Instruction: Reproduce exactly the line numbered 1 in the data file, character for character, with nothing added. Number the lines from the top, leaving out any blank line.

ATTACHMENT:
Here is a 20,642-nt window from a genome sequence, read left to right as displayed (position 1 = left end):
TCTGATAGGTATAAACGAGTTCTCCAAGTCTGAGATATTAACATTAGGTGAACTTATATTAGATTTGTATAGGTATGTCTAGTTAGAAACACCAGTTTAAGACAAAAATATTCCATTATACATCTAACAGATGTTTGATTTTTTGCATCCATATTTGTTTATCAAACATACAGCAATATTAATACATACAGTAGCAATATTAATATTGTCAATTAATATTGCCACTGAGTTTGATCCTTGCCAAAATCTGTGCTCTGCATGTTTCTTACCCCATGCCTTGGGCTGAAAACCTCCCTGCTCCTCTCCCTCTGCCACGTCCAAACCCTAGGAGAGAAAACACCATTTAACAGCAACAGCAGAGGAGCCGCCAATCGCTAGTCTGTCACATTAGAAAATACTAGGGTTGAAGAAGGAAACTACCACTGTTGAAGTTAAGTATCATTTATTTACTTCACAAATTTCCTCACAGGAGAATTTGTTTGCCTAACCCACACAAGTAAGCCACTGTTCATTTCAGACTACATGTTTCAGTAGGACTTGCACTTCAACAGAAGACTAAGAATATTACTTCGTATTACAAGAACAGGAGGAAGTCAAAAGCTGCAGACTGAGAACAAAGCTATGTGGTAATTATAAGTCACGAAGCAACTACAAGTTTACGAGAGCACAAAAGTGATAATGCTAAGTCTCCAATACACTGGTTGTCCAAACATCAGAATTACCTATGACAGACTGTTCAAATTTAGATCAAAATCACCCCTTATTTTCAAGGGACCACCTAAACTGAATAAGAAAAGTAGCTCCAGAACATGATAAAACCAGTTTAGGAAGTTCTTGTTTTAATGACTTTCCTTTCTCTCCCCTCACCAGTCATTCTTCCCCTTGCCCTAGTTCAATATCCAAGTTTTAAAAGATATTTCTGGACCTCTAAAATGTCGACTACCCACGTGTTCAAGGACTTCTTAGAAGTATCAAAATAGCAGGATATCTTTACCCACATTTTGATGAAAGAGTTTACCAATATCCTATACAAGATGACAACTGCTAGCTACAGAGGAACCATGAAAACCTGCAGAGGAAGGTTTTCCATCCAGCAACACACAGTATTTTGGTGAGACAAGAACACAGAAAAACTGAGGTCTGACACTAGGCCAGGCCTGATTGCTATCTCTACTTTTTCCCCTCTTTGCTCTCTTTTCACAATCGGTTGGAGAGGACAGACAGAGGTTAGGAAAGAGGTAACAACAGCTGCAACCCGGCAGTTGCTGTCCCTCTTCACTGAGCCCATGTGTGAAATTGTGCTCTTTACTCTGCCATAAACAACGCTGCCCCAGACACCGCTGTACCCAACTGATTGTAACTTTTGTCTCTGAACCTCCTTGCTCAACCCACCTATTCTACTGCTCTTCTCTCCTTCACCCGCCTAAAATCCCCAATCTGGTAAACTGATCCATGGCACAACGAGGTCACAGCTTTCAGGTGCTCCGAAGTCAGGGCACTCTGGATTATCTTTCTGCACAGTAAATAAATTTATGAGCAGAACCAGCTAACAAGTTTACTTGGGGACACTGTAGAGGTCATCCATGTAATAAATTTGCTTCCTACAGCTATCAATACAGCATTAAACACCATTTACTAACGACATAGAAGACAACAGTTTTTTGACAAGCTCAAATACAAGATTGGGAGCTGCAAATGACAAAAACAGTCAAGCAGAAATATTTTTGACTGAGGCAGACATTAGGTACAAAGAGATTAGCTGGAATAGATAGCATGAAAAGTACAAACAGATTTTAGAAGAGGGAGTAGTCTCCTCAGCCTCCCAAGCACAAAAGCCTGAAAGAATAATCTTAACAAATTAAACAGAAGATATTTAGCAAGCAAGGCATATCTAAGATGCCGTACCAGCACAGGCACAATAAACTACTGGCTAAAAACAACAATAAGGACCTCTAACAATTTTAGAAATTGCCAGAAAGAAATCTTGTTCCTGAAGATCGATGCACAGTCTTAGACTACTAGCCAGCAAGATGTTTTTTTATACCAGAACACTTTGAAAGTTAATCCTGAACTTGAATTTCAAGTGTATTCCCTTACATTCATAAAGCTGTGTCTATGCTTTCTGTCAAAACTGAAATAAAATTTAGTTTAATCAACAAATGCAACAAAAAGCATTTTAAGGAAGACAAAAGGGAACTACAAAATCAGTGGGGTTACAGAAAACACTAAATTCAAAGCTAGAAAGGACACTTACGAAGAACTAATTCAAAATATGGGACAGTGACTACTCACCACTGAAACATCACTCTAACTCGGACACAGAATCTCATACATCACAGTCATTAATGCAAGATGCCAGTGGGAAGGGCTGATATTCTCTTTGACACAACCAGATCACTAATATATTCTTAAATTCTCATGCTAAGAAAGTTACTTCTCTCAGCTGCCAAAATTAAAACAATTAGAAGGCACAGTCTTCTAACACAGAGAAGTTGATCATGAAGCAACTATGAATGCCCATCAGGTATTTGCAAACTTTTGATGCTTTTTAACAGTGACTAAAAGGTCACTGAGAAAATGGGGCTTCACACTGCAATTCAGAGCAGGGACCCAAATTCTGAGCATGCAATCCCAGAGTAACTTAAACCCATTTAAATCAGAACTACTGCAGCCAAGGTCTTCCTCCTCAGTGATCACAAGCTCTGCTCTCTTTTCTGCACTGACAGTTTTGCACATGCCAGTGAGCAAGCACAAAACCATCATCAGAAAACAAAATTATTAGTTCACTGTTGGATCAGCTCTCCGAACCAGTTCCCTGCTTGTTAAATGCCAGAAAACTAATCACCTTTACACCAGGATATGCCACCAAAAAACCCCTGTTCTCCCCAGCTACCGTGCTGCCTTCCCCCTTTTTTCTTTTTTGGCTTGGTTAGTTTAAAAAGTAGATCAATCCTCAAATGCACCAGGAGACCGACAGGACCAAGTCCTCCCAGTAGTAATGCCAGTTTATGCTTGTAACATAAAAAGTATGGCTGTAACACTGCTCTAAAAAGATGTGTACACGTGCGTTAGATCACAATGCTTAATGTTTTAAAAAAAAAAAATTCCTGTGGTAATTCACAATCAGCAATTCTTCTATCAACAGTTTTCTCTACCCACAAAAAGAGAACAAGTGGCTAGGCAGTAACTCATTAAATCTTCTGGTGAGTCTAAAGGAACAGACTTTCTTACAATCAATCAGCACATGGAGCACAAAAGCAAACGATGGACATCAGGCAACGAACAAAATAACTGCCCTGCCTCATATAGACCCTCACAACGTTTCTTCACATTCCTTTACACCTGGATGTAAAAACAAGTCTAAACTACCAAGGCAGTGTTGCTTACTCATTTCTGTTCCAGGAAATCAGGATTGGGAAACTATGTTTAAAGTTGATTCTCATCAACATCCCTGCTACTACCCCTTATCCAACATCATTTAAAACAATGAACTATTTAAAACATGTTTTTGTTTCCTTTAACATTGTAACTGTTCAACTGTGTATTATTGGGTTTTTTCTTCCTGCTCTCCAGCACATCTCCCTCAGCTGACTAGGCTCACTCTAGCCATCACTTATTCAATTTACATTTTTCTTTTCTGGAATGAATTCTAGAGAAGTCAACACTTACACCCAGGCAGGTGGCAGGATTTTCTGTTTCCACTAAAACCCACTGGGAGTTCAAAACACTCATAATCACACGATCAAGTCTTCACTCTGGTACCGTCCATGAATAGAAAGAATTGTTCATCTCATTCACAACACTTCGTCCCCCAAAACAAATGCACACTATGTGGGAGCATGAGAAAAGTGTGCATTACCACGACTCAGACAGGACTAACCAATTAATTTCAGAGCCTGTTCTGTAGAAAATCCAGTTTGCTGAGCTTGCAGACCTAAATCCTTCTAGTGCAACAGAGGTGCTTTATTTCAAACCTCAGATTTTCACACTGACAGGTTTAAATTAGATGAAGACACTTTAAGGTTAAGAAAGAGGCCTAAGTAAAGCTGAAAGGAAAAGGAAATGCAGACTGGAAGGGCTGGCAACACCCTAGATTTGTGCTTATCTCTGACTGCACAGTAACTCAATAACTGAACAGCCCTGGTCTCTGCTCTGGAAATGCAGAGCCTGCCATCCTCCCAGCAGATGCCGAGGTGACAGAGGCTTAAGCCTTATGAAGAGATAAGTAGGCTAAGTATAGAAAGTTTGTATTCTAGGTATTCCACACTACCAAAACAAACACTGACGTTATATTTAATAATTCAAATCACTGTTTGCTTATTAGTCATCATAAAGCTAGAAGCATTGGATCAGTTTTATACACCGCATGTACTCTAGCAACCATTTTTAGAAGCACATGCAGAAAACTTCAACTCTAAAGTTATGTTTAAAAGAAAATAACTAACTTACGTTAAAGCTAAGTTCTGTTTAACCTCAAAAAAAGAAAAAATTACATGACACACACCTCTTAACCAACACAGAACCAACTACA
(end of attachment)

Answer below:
Here is a 20,642-nt window from a genome sequence, read left to right as displayed (position 1 = left end):